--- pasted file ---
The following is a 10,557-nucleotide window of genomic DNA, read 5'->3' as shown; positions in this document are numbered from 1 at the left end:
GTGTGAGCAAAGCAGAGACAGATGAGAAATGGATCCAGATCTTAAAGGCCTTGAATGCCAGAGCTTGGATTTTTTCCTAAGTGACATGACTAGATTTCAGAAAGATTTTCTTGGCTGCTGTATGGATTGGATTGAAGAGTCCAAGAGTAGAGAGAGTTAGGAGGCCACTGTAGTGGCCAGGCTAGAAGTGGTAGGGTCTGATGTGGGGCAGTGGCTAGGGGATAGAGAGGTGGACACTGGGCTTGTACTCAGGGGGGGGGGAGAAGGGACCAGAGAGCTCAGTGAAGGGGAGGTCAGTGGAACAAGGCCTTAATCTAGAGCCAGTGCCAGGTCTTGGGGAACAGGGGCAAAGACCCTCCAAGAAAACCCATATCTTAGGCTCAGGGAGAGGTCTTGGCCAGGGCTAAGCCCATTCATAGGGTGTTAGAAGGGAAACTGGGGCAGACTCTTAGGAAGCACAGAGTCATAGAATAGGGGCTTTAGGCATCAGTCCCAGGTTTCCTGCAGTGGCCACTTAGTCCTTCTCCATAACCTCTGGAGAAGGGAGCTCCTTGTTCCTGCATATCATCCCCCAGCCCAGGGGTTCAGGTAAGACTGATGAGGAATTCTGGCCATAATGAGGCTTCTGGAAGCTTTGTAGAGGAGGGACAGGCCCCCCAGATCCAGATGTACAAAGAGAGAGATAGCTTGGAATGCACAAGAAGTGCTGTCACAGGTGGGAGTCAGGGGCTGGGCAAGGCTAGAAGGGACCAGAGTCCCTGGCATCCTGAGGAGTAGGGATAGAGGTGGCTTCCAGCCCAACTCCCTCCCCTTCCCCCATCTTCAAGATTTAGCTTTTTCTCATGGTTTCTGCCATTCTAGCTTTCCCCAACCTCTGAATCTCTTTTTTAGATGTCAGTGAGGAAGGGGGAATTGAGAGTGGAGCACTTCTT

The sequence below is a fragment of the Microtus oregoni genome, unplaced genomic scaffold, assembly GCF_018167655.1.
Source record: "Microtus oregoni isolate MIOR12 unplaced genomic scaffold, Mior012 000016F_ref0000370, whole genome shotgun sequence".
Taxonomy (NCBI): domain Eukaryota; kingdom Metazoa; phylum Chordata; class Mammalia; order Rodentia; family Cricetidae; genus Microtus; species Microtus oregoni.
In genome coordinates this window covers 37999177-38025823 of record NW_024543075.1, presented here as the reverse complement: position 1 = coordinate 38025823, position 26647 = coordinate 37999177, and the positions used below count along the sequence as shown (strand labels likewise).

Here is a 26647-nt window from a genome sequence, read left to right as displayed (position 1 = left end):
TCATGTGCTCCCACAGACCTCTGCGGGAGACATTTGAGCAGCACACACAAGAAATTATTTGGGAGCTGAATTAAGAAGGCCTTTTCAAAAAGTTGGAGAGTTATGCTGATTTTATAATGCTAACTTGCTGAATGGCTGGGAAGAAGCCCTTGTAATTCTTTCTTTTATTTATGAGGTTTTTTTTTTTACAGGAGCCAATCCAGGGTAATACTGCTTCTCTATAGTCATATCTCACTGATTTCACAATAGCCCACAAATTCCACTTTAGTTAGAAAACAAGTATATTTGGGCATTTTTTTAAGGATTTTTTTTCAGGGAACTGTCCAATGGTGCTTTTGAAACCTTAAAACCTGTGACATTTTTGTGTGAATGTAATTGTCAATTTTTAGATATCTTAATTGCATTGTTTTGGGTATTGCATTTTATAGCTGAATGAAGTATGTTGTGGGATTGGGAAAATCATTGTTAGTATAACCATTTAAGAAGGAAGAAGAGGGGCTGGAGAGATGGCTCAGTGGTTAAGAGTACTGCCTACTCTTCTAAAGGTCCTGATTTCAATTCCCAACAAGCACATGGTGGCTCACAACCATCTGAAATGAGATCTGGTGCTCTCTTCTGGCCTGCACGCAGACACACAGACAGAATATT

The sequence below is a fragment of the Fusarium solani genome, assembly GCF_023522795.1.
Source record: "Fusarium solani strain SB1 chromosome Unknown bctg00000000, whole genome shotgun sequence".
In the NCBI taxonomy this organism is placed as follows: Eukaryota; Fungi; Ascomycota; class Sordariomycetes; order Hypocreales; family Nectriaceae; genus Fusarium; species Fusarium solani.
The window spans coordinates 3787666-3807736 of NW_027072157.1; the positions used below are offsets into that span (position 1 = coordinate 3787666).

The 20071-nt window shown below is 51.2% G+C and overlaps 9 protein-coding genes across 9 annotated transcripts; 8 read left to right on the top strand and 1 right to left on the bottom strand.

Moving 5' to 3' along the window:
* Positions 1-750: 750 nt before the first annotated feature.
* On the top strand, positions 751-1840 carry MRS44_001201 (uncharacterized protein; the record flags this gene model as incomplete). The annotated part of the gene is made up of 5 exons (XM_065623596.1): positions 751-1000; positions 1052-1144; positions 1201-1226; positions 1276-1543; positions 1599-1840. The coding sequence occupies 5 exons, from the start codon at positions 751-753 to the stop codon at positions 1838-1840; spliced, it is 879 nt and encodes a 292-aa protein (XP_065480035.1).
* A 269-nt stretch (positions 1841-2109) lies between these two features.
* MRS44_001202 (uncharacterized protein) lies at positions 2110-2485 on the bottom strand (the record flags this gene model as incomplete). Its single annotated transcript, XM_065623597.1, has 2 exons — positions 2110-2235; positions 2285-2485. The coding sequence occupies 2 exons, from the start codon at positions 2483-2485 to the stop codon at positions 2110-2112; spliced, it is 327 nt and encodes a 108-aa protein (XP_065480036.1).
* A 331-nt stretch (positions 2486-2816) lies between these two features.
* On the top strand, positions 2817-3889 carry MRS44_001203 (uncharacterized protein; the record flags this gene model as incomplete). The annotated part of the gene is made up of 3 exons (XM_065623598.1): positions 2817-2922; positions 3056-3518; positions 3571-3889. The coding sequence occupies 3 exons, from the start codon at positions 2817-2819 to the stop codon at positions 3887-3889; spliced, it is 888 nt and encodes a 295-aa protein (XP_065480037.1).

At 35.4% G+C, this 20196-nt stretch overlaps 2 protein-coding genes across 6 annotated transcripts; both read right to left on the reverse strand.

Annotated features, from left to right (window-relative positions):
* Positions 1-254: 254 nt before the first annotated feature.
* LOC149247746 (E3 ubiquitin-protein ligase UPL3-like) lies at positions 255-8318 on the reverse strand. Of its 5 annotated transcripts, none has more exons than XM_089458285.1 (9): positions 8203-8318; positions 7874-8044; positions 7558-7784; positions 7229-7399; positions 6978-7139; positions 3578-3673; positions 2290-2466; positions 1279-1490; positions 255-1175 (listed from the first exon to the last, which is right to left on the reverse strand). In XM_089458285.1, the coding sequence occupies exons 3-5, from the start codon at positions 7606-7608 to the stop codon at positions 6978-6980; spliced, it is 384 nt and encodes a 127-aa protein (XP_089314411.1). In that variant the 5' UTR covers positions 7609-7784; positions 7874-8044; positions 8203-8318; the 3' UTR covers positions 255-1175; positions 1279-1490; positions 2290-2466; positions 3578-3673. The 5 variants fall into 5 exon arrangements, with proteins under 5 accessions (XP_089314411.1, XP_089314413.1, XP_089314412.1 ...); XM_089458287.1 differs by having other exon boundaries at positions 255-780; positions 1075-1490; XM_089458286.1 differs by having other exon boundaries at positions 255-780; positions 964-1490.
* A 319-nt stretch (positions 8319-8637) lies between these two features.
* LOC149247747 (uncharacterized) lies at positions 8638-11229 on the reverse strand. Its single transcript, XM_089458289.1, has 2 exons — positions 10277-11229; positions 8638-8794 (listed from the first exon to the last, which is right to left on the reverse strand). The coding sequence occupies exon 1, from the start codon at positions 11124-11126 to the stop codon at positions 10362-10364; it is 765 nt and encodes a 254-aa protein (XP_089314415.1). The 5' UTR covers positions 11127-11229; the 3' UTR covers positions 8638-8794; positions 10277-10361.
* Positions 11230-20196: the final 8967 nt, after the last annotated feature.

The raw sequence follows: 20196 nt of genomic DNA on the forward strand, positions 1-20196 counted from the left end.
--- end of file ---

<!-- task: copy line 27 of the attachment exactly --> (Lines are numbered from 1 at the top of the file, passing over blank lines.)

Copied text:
* Positions 11230-20196: the final 8967 nt, after the last annotated feature.